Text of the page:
Tees Valley Mayor Ben Houchen learned about CPI’s importance to UK next generation manufacturing in a tour of the organisation’s office and laboratory space at the Wilton Centre, Redcar.
Hearing about CPI’s successful track record in the bioprocessing, biologics, formulation and printed electronics sectors, Mr Houchen found out about its work with California-based operator Calysta.
CPI is running Calysta’s pilot plant at Wilton to produce FeedKind, a new fish feed protein made directly from methane gas that aims to reduce the salmon farming industry’s dependence on fishmeal.
Mr Houchen also heard how a recently-announced £107m Government funding package will allow CPI to continue helping SMEs, academic partners and large corporate organisations get products and processes to market faster and at lower cost.
Part of a wider £1bn Downing Street commitment to UK innovation, the £107m commitment will strengthen CPI’s important position in the Government’s modern Industrial Strategy and Northern Powerhouse by extending its work across markets such as healthcare, electronics, energy, aerospace, chemical processing, food and agriculture, transport, and construction.
It will also create jobs at CPI, boosting local growth and strengthening the economy.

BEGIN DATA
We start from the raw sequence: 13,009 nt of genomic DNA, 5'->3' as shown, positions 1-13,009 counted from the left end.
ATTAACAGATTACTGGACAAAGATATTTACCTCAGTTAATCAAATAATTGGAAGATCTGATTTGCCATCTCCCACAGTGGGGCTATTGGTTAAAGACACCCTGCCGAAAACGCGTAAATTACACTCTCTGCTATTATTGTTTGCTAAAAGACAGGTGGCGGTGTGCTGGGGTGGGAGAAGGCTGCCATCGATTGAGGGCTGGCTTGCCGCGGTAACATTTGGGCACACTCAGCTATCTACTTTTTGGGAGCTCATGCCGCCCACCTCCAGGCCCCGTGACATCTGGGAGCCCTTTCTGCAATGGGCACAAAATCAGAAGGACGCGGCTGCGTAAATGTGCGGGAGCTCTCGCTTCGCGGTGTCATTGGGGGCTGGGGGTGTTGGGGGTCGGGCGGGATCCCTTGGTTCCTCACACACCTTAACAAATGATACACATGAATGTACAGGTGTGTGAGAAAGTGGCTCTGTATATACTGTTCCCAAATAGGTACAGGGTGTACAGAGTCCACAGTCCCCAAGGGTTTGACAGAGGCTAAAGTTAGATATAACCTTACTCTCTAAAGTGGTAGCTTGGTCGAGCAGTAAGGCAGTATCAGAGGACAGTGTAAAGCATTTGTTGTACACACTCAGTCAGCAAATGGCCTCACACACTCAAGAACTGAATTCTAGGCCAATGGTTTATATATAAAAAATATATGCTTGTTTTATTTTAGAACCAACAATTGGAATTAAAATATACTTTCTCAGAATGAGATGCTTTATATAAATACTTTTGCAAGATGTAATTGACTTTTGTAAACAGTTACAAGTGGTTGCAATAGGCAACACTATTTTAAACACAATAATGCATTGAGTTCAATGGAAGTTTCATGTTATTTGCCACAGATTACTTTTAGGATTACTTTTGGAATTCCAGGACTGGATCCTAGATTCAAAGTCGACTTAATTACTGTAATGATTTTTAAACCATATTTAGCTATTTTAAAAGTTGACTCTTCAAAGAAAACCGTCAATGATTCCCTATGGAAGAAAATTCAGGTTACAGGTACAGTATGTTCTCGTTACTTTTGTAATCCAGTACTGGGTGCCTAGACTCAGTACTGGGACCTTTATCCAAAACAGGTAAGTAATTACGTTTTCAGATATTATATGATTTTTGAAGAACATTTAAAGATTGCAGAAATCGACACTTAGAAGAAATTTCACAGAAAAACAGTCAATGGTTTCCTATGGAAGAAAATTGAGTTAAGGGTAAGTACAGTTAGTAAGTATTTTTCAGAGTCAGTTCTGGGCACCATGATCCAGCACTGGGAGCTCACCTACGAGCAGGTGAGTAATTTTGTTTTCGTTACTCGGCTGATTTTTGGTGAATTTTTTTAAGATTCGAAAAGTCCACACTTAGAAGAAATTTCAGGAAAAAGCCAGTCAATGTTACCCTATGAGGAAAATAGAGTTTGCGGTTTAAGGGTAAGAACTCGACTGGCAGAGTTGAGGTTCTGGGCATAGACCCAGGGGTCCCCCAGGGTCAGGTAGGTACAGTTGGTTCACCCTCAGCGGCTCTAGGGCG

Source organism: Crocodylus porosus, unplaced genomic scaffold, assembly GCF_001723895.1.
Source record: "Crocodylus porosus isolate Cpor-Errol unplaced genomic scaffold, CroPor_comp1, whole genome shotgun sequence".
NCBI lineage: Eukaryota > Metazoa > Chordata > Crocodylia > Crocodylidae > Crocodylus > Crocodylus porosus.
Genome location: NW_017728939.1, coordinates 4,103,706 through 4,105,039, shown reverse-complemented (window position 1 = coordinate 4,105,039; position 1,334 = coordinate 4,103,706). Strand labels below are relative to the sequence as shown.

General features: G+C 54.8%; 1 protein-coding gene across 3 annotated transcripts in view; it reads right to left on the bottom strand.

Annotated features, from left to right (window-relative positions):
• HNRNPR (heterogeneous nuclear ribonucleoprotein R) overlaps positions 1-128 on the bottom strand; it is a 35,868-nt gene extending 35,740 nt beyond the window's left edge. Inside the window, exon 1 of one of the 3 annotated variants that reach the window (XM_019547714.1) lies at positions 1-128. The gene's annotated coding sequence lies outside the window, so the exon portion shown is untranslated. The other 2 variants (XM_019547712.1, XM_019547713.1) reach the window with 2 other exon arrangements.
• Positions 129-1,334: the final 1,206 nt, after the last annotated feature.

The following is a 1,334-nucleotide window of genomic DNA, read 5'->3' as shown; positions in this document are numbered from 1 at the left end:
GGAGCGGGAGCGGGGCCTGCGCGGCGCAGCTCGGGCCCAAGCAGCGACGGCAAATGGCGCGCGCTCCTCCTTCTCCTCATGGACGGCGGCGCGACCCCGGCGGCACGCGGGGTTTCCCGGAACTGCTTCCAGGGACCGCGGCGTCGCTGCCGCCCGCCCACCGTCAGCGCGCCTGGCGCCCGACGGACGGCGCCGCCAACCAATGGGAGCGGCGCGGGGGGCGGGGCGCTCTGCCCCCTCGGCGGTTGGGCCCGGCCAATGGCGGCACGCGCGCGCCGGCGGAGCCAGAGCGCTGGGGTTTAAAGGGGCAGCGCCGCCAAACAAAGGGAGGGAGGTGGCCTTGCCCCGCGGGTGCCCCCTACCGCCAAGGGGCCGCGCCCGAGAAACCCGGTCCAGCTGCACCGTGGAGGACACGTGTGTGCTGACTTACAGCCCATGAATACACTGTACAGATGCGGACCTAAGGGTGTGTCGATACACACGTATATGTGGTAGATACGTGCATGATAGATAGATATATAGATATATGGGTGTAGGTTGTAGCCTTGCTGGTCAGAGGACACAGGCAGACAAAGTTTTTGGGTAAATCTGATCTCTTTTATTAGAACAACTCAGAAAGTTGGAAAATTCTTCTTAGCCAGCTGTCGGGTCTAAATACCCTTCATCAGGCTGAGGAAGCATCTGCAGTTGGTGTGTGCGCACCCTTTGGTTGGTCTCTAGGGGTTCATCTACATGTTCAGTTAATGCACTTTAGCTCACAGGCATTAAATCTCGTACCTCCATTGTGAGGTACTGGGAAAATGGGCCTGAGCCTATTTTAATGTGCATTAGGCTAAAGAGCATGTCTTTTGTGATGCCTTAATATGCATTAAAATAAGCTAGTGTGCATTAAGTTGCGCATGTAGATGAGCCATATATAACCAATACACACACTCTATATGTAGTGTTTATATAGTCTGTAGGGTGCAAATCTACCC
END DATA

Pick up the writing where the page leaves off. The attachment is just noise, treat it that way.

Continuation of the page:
Nigel Perry MBE FREng, CPI Chief Executive, said: “It was a fantastic privilege to welcome the Mayor to Wilton and highlight the innovative work we are doing there and at our other sites.
“He was very interested in our work with Calysta and what we are doing in areas such as wearable technology too.
“We are already known for our outstanding technical expertise, industry-relevant assets and deep understanding of funding streams.
“However, with the Government’s £107m funding, we can continue providing that vital support and strengthen our position as an increasingly important player in the Government’s modern Industrial Strategy and Northern Powerhouse.”
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